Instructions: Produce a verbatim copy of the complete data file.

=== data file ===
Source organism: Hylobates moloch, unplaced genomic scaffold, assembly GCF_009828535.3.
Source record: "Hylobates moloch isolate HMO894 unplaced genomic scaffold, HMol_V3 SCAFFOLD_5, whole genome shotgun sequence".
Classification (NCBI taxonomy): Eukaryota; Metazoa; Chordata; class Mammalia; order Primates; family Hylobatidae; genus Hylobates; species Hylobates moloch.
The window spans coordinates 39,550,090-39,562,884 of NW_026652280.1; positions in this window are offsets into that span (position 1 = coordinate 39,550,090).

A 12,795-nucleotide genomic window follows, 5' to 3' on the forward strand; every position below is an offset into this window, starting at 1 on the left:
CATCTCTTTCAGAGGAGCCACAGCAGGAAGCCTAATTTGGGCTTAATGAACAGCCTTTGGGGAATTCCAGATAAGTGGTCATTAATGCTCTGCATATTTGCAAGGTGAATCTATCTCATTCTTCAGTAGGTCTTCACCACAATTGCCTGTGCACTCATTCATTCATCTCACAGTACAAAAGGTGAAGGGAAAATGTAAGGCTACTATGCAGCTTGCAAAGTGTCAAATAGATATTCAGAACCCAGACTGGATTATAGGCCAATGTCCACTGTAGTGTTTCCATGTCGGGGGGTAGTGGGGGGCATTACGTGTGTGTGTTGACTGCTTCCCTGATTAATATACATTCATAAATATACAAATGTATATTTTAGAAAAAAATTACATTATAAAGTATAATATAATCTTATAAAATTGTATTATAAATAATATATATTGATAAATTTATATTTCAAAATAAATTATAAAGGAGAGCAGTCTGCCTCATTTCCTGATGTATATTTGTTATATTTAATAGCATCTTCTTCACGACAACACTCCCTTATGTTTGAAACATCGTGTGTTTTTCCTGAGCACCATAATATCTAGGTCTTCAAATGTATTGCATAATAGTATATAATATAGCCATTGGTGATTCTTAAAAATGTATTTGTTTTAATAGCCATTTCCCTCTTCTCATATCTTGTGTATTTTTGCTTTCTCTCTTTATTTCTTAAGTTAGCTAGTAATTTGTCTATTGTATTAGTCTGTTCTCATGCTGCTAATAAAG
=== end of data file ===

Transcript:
Source organism: Hylobates moloch, unplaced genomic scaffold, assembly GCF_009828535.3.
Source record: "Hylobates moloch isolate HMO894 unplaced genomic scaffold, HMol_V3 SCAFFOLD_5, whole genome shotgun sequence".
Classification (NCBI taxonomy): Eukaryota; Metazoa; Chordata; class Mammalia; order Primates; family Hylobatidae; genus Hylobates; species Hylobates moloch.
The window spans coordinates 39,550,090-39,562,884 of NW_026652280.1; positions in this window are offsets into that span (position 1 = coordinate 39,550,090).

A 12,795-nucleotide genomic window follows, 5' to 3' on the forward strand; every position below is an offset into this window, starting at 1 on the left:
CATCTCTTTCAGAGGAGCCACAGCAGGAAGCCTAATTTGGGCTTAATGAACAGCCTTTGGGGAATTCCAGATAAGTGGTCATTAATGCTCTGCATATTTGCAAGGTGAATCTATCTCATTCTTCAGTAGGTCTTCACCACAATTGCCTGTGCACTCATTCATTCATCTCACAGTACAAAAGGTGAAGGGAAAATGTAAGGCTACTATGCAGCTTGCAAAGTGTCAAATAGATATTCAGAACCCAGACTGGATTATAGGCCAATGTCCACTGTAGTGTTTCCATGTCGGGGGGTAGTGGGGGGCATTACGTGTGTGTGTTGACTGCTTCCCTGATTAATATACATTCATAAATATACAAATGTATATTTTAGAAAAAAATTACATTATAAAGTATAATATAATCTTATAAAATTGTATTATAAATAATATATATTGATAAATTTATATTTCAAAATAAATTATAAAGGAGAGCAGTCTGCCTCATTTCCTGATGTATATTTGTTATATTTAATAGCATCTTCTTCACGACAACACTCCCTTATGTTTGAAACATCGTGTGTTTTTCCTGAGCACCATAATATCTAGGTCTTCAAATGTATTGCATAATAGTATATAATATAGCCATTGGTGATTCTTAAAAATGTATTTGTTTTAATAGCCATTTCCCTCTTCTCATATCTTGTGTATTTTTGCTTTCTCTCTTTATTTCTTAAGTTAGCTAGTAATTTGTCTATTGTATTAGTCTGTTCTCATGCTGCTAATAAAG